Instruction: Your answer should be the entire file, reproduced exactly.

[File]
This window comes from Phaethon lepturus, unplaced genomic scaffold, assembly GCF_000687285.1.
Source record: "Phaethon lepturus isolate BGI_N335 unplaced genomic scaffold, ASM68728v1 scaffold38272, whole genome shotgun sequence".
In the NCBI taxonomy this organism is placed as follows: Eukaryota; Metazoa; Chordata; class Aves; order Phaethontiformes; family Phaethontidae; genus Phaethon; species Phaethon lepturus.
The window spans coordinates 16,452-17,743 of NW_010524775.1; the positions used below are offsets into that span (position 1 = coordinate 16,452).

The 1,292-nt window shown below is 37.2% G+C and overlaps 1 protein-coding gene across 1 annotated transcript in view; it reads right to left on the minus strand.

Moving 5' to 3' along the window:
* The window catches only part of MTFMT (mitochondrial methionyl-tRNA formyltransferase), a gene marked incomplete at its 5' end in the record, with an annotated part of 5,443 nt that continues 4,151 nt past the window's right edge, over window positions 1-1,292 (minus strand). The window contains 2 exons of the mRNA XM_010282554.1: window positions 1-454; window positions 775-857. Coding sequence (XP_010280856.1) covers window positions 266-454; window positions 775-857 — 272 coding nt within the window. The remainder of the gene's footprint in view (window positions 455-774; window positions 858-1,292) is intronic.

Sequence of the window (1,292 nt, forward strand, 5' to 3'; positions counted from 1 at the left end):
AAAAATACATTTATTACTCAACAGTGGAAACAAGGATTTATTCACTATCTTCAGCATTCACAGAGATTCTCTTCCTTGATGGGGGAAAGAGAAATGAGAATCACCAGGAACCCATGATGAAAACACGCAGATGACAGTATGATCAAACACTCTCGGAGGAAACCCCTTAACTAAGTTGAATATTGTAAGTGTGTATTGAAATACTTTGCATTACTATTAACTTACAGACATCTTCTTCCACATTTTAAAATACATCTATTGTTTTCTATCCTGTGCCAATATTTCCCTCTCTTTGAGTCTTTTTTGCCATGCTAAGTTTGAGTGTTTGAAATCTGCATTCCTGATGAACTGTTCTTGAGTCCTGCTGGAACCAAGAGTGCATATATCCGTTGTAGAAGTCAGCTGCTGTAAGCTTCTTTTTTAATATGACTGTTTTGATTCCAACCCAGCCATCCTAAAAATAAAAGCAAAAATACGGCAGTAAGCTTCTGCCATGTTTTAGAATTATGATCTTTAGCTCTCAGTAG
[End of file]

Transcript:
This window comes from Phaethon lepturus, unplaced genomic scaffold, assembly GCF_000687285.1.
Source record: "Phaethon lepturus isolate BGI_N335 unplaced genomic scaffold, ASM68728v1 scaffold38272, whole genome shotgun sequence".
In the NCBI taxonomy this organism is placed as follows: Eukaryota; Metazoa; Chordata; class Aves; order Phaethontiformes; family Phaethontidae; genus Phaethon; species Phaethon lepturus.
The window spans coordinates 16,452-17,743 of NW_010524775.1; the positions used below are offsets into that span (position 1 = coordinate 16,452).

The 1,292-nt window shown below is 37.2% G+C and overlaps 1 protein-coding gene across 1 annotated transcript in view; it reads right to left on the minus strand.

Moving 5' to 3' along the window:
* The window catches only part of MTFMT (mitochondrial methionyl-tRNA formyltransferase), a gene marked incomplete at its 5' end in the record, with an annotated part of 5,443 nt that continues 4,151 nt past the window's right edge, over window positions 1-1,292 (minus strand). The window contains 2 exons of the mRNA XM_010282554.1: window positions 1-454; window positions 775-857. Coding sequence (XP_010280856.1) covers window positions 266-454; window positions 775-857 — 272 coding nt within the window. The remainder of the gene's footprint in view (window positions 455-774; window positions 858-1,292) is intronic.

Sequence of the window (1,292 nt, forward strand, 5' to 3'; positions counted from 1 at the left end):
AAAAATACATTTATTACTCAACAGTGGAAACAAGGATTTATTCACTATCTTCAGCATTCACAGAGATTCTCTTCCTTGATGGGGGAAAGAGAAATGAGAATCACCAGGAACCCATGATGAAAACACGCAGATGACAGTATGATCAAACACTCTCGGAGGAAACCCCTTAACTAAGTTGAATATTGTAAGTGTGTATTGAAATACTTTGCATTACTATTAACTTACAGACATCTTCTTCCACATTTTAAAATACATCTATTGTTTTCTATCCTGTGCCAATATTTCCCTCTCTTTGAGTCTTTTTTGCCATGCTAAGTTTGAGTGTTTGAAATCTGCATTCCTGATGAACTGTTCTTGAGTCCTGCTGGAACCAAGAGTGCATATATCCGTTGTAGAAGTCAGCTGCTGTAAGCTTCTTTTTTAATATGACTGTTTTGATTCCAACCCAGCCATCCTAAAAATAAAAGCAAAAATACGGCAGTAAGCTTCTGCCATGTTTTAGAATTATGATCTTTAGCTCTCAGTAG